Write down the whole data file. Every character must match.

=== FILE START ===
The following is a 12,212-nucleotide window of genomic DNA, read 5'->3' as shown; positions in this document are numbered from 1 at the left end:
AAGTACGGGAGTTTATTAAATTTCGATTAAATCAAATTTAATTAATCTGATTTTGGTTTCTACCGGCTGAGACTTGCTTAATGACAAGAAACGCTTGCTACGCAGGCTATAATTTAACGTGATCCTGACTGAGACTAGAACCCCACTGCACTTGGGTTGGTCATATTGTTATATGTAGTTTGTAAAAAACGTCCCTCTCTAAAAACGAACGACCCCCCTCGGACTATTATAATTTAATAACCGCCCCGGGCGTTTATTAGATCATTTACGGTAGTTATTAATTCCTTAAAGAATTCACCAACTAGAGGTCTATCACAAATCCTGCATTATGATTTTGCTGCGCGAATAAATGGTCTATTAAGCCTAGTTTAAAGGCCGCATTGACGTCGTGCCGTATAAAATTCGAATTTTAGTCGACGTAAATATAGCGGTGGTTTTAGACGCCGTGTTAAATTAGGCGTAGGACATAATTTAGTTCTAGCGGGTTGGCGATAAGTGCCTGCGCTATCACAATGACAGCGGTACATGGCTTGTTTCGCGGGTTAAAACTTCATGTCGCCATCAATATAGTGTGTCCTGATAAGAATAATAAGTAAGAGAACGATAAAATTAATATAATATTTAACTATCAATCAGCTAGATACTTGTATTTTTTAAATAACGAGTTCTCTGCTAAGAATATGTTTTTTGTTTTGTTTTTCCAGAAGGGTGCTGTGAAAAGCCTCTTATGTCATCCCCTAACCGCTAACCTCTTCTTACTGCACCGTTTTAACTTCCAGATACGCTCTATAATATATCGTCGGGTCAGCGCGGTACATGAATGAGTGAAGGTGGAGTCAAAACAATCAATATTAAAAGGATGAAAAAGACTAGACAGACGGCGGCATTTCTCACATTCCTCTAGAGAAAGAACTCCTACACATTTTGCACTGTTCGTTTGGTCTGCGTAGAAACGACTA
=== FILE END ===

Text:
The following is a 12,212-nucleotide window of genomic DNA, read 5'->3' as shown; positions in this document are numbered from 1 at the left end:
AAGTACGGGAGTTTATTAAATTTCGATTAAATCAAATTTAATTAATCTGATTTTGGTTTCTACCGGCTGAGACTTGCTTAATGACAAGAAACGCTTGCTACGCAGGCTATAATTTAACGTGATCCTGACTGAGACTAGAACCCCACTGCACTTGGGTTGGTCATATTGTTATATGTAGTTTGTAAAAAACGTCCCTCTCTAAAAACGAACGACCCCCCTCGGACTATTATAATTTAATAACCGCCCCGGGCGTTTATTAGATCATTTACGGTAGTTATTAATTCCTTAAAGAATTCACCAACTAGAGGTCTATCACAAATCCTGCATTATGATTTTGCTGCGCGAATAAATGGTCTATTAAGCCTAGTTTAAAGGCCGCATTGACGTCGTGCCGTATAAAATTCGAATTTTAGTCGACGTAAATATAGCGGTGGTTTTAGACGCCGTGTTAAATTAGGCGTAGGACATAATTTAGTTCTAGCGGGTTGGCGATAAGTGCCTGCGCTATCACAATGACAGCGGTACATGGCTTGTTTCGCGGGTTAAAACTTCATGTCGCCATCAATATAGTGTGTCCTGATAAGAATAATAAGTAAGAGAACGATAAAATTAATATAATATTTAACTATCAATCAGCTAGATACTTGTATTTTTTAAATAACGAGTTCTCTGCTAAGAATATGTTTTTTGTTTTGTTTTTCCAGAAGGGTGCTGTGAAAAGCCTCTTATGTCATCCCCTAACCGCTAACCTCTTCTTACTGCACCGTTTTAACTTCCAGATACGCTCTATAATATATCGTCGGGTCAGCGCGGTACATGAATGAGTGAAGGTGGAGTCAAAACAATCAATATTAAAAGGATGAAAAAGACTAGACAGACGGCGGCATTTCTCACATTCCTCTAGAGAAAGAACTCCTACACATTTTGCACTGTTCGTTTGGTCTGCGTAGAAACGACTA